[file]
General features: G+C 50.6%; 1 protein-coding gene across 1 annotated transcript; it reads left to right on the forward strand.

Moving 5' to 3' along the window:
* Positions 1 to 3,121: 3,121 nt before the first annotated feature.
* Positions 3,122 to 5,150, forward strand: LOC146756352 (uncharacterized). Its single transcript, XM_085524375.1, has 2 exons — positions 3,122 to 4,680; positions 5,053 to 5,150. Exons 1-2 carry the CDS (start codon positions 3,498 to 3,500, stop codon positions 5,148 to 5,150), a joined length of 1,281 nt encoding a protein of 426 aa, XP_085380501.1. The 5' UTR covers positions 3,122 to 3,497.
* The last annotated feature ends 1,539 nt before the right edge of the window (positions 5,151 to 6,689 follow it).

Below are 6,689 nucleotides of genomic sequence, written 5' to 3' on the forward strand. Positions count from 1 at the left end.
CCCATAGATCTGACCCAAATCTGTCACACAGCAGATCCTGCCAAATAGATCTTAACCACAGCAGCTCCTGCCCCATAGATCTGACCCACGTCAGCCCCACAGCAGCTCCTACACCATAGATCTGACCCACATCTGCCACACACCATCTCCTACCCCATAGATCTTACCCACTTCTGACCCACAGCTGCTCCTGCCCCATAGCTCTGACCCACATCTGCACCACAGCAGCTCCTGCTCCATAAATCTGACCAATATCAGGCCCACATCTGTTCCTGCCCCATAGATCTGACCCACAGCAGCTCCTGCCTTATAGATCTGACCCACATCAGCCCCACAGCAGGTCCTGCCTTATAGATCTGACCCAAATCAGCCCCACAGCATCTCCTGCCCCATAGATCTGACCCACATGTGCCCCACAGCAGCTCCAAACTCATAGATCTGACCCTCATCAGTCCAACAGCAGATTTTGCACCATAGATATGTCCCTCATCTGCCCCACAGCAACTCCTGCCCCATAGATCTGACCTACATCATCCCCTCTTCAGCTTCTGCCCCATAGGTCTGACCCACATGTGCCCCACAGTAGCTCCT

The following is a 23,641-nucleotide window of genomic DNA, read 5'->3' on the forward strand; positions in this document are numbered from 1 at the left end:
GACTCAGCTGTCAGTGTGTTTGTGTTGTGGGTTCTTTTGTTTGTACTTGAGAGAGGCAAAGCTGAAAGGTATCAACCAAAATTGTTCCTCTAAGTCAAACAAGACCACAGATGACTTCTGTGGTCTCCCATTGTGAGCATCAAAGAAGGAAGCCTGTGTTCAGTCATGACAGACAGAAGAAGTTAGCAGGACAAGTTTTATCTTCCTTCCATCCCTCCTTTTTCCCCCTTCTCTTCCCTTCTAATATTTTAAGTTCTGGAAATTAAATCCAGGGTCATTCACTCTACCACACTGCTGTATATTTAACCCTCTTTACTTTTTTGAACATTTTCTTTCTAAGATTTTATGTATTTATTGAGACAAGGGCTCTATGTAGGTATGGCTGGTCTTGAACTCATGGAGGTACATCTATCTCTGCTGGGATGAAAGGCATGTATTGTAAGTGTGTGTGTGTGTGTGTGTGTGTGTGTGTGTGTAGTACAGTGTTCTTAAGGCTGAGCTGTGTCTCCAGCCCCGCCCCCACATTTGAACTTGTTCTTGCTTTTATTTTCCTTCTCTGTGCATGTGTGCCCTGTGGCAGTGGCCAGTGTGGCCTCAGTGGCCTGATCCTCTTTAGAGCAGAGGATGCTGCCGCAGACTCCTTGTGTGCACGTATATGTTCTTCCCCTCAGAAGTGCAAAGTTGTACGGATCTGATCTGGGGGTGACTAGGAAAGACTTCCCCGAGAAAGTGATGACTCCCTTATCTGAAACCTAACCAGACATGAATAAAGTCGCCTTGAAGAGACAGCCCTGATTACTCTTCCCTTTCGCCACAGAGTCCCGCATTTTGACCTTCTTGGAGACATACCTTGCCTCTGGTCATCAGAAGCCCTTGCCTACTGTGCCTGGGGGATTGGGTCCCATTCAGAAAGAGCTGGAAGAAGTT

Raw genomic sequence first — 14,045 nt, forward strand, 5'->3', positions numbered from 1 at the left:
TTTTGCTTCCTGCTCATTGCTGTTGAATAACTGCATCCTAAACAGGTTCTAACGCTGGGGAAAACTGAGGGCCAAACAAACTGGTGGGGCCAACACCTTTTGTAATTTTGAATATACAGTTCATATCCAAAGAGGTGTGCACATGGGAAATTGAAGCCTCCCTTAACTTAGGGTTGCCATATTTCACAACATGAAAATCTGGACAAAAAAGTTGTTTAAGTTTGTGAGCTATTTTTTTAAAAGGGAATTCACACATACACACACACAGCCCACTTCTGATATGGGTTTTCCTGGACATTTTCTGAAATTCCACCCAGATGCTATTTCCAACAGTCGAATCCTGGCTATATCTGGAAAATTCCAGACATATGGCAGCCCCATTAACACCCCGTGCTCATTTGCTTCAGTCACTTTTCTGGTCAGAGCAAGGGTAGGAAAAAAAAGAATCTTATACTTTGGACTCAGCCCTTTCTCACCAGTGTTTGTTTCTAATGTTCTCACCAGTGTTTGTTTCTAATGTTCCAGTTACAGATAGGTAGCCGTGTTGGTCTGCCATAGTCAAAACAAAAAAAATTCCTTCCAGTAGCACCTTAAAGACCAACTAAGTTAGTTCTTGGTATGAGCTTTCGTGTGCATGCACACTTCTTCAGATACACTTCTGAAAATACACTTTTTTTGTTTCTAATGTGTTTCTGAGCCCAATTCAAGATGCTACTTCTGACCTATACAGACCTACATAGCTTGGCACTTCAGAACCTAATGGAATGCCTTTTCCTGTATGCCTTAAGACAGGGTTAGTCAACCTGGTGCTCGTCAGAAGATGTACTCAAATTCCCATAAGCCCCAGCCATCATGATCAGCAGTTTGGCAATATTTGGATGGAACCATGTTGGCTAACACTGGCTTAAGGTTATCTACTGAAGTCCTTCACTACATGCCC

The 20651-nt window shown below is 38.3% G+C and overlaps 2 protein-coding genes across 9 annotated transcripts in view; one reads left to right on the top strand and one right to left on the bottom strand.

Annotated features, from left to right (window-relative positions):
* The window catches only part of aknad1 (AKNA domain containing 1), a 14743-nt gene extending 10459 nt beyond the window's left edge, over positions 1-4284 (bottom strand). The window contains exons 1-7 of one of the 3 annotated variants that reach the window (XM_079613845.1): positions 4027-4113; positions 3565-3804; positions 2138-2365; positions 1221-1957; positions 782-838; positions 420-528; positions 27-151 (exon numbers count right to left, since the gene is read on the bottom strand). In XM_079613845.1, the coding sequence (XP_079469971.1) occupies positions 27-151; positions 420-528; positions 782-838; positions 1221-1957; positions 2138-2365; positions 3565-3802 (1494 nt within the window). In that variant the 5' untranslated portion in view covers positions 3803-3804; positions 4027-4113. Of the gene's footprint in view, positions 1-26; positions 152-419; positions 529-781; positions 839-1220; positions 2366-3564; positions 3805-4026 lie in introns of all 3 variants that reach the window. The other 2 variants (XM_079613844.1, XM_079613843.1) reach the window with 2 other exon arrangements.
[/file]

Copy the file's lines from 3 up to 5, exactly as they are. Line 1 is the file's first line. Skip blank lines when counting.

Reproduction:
* Positions 1 to 3,121: 3,121 nt before the first annotated feature.
* Positions 3,122 to 5,150, forward strand: LOC146756352 (uncharacterized). Its single transcript, XM_085524375.1, has 2 exons — positions 3,122 to 4,680; positions 5,053 to 5,150. Exons 1-2 carry the CDS (start codon positions 3,498 to 3,500, stop codon positions 5,148 to 5,150), a joined length of 1,281 nt encoding a protein of 426 aa, XP_085380501.1. The 5' UTR covers positions 3,122 to 3,497.
* The last annotated feature ends 1,539 nt before the right edge of the window (positions 5,151 to 6,689 follow it).